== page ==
We are Called to Rise, by Laura McBride. PB from Simon and Schuster. RRP $29.99
The subtitle of this story is “When the worst in life brings out the best in us”. It is based on the lives of four people who live in Las Vegas—an immigrant child who lives with parents from Albania, who are struggling to adjust to the freedom of life in America; another couple experience a marriage breakup after years of infidelity by the husband and the fourth narrative is about the soldier who has done three tours of duty in Iraq when his long-term partner is killed. The soldier wakes up in hospital with amnesia, but knows that he does not want to return to reality. The story is based on real events. It is the child who is the centre of the story, and brings all the other stories together—that part is a positive, and in spite of all the sadness in the book, there is the feeling at the end that the child will blossom, finally, in American society, and because of her, other people will, to some extent at least, also be healed. Difficult to read, but a positive ending.
Mothers and Daughters, by Kylie Ladd. PB from Allen and Unwin. RRP $29.99
This story about four young mothers, and their teenage daughters made me feel relieved that my daughters did not go off the rails, or become so adult so early—also that we were able to navigate adolescence more placidly and with fewer confrontations than in this story. The publisher’s blurb outlines the plot very succinctly. “ There is tension, bitchiness, sex, drunken confessions, bad behaviour and breakdowns—and wait till you see what the teenagers getup to”. If all of this appeals, you will enjoy the book.
Animals, by Emma Jane Unsworth. PB from Allen and Unwin. RRP $27.99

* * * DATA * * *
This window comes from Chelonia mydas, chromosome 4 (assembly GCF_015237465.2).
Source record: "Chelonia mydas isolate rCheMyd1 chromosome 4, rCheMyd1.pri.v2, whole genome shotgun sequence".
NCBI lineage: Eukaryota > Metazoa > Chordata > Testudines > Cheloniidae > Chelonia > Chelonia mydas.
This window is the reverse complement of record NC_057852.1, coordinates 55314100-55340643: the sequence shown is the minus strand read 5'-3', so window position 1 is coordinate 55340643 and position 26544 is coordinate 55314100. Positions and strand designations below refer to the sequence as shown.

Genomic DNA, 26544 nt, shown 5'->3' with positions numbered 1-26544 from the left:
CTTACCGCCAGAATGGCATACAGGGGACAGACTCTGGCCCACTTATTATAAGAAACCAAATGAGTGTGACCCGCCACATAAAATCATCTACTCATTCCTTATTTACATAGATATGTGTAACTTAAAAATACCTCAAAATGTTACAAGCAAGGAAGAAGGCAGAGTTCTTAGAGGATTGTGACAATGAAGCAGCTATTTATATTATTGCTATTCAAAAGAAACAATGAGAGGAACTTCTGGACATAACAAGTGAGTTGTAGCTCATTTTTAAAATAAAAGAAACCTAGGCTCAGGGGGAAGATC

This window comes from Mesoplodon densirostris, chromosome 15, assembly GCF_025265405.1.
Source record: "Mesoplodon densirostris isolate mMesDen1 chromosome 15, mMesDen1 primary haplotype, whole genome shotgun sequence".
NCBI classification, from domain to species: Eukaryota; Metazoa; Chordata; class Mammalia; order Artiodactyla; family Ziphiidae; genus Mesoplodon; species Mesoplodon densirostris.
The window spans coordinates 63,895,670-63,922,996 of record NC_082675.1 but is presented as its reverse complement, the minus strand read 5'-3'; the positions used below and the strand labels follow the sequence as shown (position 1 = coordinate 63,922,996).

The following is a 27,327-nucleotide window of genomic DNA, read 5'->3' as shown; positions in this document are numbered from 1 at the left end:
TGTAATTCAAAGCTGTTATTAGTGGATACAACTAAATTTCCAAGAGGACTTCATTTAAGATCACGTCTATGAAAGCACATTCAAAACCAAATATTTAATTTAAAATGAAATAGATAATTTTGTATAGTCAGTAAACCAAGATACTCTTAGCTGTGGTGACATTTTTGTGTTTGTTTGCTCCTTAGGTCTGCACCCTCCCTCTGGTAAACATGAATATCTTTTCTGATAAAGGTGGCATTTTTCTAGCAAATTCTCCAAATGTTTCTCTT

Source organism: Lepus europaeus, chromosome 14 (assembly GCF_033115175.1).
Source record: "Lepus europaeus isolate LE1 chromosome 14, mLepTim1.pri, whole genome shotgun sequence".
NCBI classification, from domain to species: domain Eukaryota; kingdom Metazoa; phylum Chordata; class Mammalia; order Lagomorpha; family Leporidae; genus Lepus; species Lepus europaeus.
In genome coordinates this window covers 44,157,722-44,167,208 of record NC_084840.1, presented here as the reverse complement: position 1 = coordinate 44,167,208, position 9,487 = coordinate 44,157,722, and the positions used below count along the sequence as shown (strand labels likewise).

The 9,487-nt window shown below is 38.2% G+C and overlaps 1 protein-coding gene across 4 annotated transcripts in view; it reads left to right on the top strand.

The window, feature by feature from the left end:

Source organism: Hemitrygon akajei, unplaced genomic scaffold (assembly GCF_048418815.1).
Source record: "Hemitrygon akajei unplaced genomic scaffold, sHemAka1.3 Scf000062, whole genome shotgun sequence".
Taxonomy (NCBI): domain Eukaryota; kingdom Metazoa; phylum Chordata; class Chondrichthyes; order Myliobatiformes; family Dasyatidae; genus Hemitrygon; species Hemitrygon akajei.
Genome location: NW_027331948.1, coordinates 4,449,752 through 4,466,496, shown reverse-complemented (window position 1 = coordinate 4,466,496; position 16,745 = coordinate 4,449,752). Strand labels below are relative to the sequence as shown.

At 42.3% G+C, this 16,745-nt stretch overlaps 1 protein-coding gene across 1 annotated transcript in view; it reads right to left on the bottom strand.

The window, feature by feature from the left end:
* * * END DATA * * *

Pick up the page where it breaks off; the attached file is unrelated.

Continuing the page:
This is the story of two young women, Tyler and Laura, who share a flat in Manchester. They go out together, misbehave badly together, and about the only difference is that Laura is engaged to Jim, a teetotaller classical pianist; the relationship is stormy but passionate. Tyler wants to destroy the love relationship, but she is on drugs too, and desperately unhappy herself. This is not a pleasant story, but it would be readable, were it not for the superfluity of swearing and unpleasant images of life in the fast, fast lane.
Fiona’s Flame, by Rachael Herron. PB from Random House,. RRP $29.99
This readable story is about Fiona, and her life when she settles in the small town of Cypress Hollow on the cost of the USA. Fiona is the owner of the local garage, and while she has been in love with Abe, the captain of a whale watching ship, and harbour master, she will never let on—until she falls off his boat, into the icy water. The pair does not agree about the future of the old deserted lighthouse—Fiona wants to demolish it, Abe feels emotionally attached to it. How the matter –and the relationship—are resolved makes for good light reading—mostly for women.
***A Perfect Heritage, by Penny Vincenzi. PB from Hachette. RRP $32.99
The House of Farrell is an old family cosmetic business that appears to be failing. The founder, Athina Farrell has been the matriarch following the death of her husband and partner Cornelius. She is domineering, difficult, clever and out of date. When the banks start to push and venture capitalists put up a proposition to restructure, Athina is totally opposed, and does everything she can to make life difficult for Bianca Bailey, the business manager placed to reinvent the business. This is a book with huge scope—complex families, big business, plenty of dramas, divorces and affairs. You can always hope, in such a book that things work out. At the finish the excitement is how it does actually come together. Penny Vincenzi is a very successful author, and this novel is another example of a hard to put down book and hard to forget story.
***Evergreen Falls, by Kimberley Freeman. PB from Hachette. RRP $29.99 also in eBook